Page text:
BRODIE: The House Executive Oversight Committee in the Arizona Legislature basically called for impeaching Attorney General Kris Mayes over a number of things. Among them, some of her, the, her stances on hand-counting of ballots and maybe suggesting to supervisors they shouldn't be doing that, it's not legal. Holding town halls out in some of the rural parts of Arizona and threatening nuisance lawsuits over some of the a large-scale, corporate agriculture operations that are pumping groundwater out of there. I mean, is there any chance that the House you think will actually take this up?

HERRERA: I hope not, because, I mean, I viewed the existence of this committee, the committee's charge, and, of course, the conclusions as a political stunt, basically. And I say that for a number of reasons. One is I look at sort of who's leading this committee as, as in my, again, my personal view as legislators that aren't particularly serious about, you know, conducting an actual real investigation of anybody. And it was clear from the beginning of this committee before even the conclusions came out that they were looking to find something against Attorney General Mayes. And then when you look at the conclusions, I look at them as a sort of list of political, political grievances. I mean, these are essentially things that they just don't like that she's done.

That doesn't mean that they're impeachable conduct in any way. And I'm not surprised that they found that, you know, these things are bad in their view and that the House should proceed. But I go back to, like, what does that result in? What precedent does that set? If we conduct an investigation like this, essentially come up with predetermined, you know, sham charges against Mayes, which, again, are political differences and then spend all time and money on, on an impeachment. I also think it'd be bad politically for them, because I don't think Arizonans would be particularly interested in seeing that.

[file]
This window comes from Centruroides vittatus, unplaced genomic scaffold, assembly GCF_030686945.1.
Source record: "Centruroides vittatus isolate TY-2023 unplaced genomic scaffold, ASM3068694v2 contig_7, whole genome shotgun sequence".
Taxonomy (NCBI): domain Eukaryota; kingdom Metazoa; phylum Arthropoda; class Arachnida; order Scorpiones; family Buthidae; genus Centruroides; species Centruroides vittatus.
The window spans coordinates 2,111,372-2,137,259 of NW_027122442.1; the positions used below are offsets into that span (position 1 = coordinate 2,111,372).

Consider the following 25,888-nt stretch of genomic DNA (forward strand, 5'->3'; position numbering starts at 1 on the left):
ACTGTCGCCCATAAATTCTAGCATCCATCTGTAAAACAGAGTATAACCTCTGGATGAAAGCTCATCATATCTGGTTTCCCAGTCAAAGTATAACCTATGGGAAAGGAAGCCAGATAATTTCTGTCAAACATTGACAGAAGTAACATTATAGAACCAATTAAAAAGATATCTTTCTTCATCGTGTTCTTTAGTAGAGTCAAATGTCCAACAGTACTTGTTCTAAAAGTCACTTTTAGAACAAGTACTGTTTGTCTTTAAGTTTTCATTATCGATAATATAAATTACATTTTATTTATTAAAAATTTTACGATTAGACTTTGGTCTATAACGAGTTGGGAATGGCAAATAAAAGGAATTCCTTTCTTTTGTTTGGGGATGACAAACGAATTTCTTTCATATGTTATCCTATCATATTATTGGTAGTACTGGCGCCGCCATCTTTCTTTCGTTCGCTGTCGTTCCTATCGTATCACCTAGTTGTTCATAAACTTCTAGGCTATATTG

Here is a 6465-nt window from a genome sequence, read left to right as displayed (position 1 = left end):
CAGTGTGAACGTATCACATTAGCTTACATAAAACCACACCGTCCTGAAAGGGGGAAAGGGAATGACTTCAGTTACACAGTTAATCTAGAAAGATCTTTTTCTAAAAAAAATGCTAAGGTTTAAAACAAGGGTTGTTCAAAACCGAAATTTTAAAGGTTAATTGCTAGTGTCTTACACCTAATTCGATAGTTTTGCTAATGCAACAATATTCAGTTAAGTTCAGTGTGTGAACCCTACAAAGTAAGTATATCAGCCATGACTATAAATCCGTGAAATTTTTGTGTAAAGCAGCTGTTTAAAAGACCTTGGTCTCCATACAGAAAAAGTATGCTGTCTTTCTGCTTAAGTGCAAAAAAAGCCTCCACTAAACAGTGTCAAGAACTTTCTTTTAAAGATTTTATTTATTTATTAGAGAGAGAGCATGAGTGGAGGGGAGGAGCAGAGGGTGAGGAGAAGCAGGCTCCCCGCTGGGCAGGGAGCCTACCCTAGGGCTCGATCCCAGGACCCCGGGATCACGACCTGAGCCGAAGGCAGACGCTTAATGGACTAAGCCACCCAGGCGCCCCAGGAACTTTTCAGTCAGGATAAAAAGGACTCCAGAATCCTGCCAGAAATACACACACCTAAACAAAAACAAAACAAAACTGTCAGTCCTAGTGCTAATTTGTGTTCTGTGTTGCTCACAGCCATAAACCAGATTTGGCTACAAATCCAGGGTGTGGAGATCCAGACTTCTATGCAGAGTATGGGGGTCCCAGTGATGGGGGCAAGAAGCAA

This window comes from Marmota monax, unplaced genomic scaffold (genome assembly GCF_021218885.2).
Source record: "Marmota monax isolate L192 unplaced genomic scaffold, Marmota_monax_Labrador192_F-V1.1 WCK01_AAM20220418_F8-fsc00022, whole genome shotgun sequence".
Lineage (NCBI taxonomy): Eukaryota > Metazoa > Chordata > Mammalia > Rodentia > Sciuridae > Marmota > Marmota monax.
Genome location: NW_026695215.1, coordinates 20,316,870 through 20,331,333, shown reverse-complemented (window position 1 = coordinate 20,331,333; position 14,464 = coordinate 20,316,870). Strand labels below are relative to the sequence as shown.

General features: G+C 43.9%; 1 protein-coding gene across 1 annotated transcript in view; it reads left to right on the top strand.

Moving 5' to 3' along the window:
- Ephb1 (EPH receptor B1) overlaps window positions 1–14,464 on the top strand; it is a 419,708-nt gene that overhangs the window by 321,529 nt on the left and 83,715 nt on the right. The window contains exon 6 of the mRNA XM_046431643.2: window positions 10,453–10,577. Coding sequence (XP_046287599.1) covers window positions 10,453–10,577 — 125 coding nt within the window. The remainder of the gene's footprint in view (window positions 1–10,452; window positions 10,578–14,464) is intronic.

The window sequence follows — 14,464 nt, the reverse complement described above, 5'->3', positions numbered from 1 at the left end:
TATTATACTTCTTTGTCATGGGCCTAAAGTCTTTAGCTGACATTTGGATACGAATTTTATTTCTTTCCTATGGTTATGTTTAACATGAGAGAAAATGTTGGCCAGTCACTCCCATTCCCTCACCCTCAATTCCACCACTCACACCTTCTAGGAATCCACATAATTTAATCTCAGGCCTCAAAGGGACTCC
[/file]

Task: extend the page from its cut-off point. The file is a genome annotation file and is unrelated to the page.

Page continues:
BRODIE: Marcus, is there a comparison, and I'm not sure that the attorney general be thrilled that I'm making this, is there a comparison here, though, between the legal issues that former President Trump was facing and this in the sense that they can both use it politically to say, look, they're coming after me? When we saw Attorney General Mayes sent out a fundraising email pretty soon after this report came out.

DELL'ARTINO: Yeah, I think absolutely. I, I was wondering there for a second where you were going, but sure, absolutely. From, from a fundraising standpoint, and, you know, catering to your base and messaging. I think that's that's totally true. I think that the danger point is that, you know, once you start, I, I say this a lot, but once you start this process, I'm not too sure when it ends.